- The Washington Times - Saturday, November 8, 2003

The contrast between two of Virginia’s leading 2006 Senate candidates could hardly be more stark. While Republican George Allen is leading the fight in the Senate to ensure that the Internet remains tax-free, a potential challenger, Gov. Mark Warner, thinks new Internet taxes are a good idea. Since early this year, Mr. Warner has been saying that state tax revenues must increase to pay for services like public education, and he has raised the possibility of taxes on Internet retail sales. By contrast, Mr. Allen has been leading the fight for legislation to resume the five-year moratorium on taxing Internet sales, which expired Nov. 1.

The major arguments made by Mr. Warner and other supporters of Internet taxes are as follows: 1) The taxes are necessary to enable state and local governments to balance their budgets; and 2) Internet retailers will have an unfair competitive advantage if they can avoid these taxes.

The problem with the first argument is that, according to statistics compiled by the Commerce Department, state and local governments collected more than $870 billion in revenue in 2002 — an increase of more than one-fourth in state and local revenue over the past 10 years. In other words, if politicians like Mr. Warner want to balance their books, they’d be well advised to concentrate on spending restraint instead of constantly demanding higher taxes. Major flaws in the second argument include the fact that shipping and handling costs often cancel out any price advantage enjoyed by Internet retailers who are exempt from sales taxes. Also, Internet firms often pay millions of dollars worth of telecommunications taxes that local brick-front stores do not. Moreover, it hardly enhances tax fairness to force companies that sell things over the Internet to be hit with state and local taxes, which go to pay for local services like fire and police protection, which they don’t use.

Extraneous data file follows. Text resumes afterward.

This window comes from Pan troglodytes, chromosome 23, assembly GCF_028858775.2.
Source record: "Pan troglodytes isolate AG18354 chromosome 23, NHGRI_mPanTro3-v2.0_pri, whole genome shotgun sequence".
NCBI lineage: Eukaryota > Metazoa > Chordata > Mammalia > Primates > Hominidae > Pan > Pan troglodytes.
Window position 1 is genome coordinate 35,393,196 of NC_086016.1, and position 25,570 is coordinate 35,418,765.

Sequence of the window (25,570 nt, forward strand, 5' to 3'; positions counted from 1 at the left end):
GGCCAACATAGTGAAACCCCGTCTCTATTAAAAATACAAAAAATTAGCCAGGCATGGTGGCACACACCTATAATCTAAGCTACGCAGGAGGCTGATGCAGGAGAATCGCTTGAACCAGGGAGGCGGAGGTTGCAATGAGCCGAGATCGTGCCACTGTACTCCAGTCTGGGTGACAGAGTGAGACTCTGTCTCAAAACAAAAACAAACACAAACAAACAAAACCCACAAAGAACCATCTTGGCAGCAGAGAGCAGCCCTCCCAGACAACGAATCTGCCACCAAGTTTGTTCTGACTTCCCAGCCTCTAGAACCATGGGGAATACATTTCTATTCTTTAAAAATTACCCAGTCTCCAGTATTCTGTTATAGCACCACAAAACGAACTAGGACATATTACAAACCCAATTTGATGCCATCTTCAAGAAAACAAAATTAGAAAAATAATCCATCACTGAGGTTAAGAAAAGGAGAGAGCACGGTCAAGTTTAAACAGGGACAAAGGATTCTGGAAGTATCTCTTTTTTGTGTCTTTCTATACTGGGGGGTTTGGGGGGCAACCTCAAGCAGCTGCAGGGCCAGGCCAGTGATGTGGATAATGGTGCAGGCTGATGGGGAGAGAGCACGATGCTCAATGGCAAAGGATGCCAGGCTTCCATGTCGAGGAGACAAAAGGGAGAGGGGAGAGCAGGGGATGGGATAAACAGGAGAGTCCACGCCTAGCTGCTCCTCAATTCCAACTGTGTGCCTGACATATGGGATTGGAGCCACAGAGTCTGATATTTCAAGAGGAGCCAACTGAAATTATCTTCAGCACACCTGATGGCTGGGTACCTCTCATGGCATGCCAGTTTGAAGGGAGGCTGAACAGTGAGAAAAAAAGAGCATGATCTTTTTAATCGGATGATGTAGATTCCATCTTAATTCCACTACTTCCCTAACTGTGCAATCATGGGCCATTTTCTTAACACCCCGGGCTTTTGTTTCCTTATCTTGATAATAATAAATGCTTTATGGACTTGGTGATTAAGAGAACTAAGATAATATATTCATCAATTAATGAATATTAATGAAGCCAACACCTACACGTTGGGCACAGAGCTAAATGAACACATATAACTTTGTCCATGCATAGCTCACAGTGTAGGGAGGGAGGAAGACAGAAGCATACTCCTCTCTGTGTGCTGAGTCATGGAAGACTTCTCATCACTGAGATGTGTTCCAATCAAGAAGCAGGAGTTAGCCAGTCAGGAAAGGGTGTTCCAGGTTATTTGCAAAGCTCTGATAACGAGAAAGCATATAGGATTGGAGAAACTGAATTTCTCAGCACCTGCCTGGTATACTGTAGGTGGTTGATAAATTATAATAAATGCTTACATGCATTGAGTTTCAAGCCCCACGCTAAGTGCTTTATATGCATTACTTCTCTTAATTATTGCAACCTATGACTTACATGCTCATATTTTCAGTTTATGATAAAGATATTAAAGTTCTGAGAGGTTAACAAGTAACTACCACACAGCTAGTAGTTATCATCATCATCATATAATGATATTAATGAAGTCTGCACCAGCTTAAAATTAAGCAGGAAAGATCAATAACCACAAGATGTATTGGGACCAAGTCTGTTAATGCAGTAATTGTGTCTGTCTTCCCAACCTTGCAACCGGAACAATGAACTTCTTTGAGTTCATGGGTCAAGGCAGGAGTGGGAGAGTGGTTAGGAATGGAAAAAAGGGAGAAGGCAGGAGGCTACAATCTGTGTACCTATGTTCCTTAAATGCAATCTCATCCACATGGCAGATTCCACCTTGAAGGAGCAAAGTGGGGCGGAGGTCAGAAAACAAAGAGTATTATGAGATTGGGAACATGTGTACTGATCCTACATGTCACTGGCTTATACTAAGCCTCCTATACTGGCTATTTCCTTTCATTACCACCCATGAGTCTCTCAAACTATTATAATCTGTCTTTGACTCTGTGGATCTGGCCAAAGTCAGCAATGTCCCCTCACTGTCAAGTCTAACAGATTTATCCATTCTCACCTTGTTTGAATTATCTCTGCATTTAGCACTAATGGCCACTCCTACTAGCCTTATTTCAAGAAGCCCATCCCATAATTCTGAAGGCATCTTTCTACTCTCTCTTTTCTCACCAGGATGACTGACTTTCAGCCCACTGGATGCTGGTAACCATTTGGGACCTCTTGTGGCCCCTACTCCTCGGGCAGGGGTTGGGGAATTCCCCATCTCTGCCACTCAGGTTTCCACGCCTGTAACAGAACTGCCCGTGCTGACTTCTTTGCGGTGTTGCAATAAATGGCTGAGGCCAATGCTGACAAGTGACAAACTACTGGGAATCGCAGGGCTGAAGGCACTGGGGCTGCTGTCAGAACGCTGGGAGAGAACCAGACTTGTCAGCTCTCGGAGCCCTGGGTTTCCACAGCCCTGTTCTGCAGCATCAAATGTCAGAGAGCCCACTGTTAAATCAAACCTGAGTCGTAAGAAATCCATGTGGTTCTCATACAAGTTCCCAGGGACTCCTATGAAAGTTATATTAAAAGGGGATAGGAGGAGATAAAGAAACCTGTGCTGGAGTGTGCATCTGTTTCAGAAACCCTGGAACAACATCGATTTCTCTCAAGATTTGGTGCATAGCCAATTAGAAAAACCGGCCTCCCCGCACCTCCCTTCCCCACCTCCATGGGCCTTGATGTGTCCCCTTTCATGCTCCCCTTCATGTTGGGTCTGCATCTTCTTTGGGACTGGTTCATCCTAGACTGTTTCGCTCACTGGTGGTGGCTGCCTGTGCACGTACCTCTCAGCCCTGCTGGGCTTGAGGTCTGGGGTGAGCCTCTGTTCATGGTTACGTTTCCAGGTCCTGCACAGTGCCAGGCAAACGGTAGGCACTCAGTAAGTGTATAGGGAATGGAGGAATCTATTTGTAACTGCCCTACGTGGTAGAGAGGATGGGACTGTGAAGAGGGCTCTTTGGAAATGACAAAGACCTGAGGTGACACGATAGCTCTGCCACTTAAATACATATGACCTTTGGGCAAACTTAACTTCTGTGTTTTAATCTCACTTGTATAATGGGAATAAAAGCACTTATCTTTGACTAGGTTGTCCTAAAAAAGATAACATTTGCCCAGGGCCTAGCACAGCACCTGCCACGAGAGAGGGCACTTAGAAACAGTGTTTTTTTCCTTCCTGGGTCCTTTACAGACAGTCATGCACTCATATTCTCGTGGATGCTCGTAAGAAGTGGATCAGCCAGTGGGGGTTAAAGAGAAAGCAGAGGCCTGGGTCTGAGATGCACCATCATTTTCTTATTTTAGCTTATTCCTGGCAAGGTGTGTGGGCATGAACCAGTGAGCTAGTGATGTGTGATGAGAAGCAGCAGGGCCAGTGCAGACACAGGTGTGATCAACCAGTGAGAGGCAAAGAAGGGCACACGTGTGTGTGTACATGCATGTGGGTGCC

Taxing Internet sales would also place a heavy burden on Internet firms. “Why should a company be forced by the government to become a tax collector for more than 30,000 tax jurisdictions around the country? How many ‘Mom and Pop’ Internet sites will go out of business if that extraordinary business cost is forced upon them?” asks the National Taxpayers Union. “If that expense doesn’t put them out of business, then the cost of defending themselves against countless lawsuits from state governments claiming they didn’t collect a sufficient amount in taxes surely will.”

By allowing state and local politicians like Mr. Warner to collect these new taxes to get their governments out of debt, we will be hampering the growth of the Internet. That’s bad public policy. The good news is that, if Mr. Warner continues to advocate such policies, any 2006 Senate campaign will almost certainly turn out like his failed 1996 Senate bid, where he lost to Sen. John Warner.


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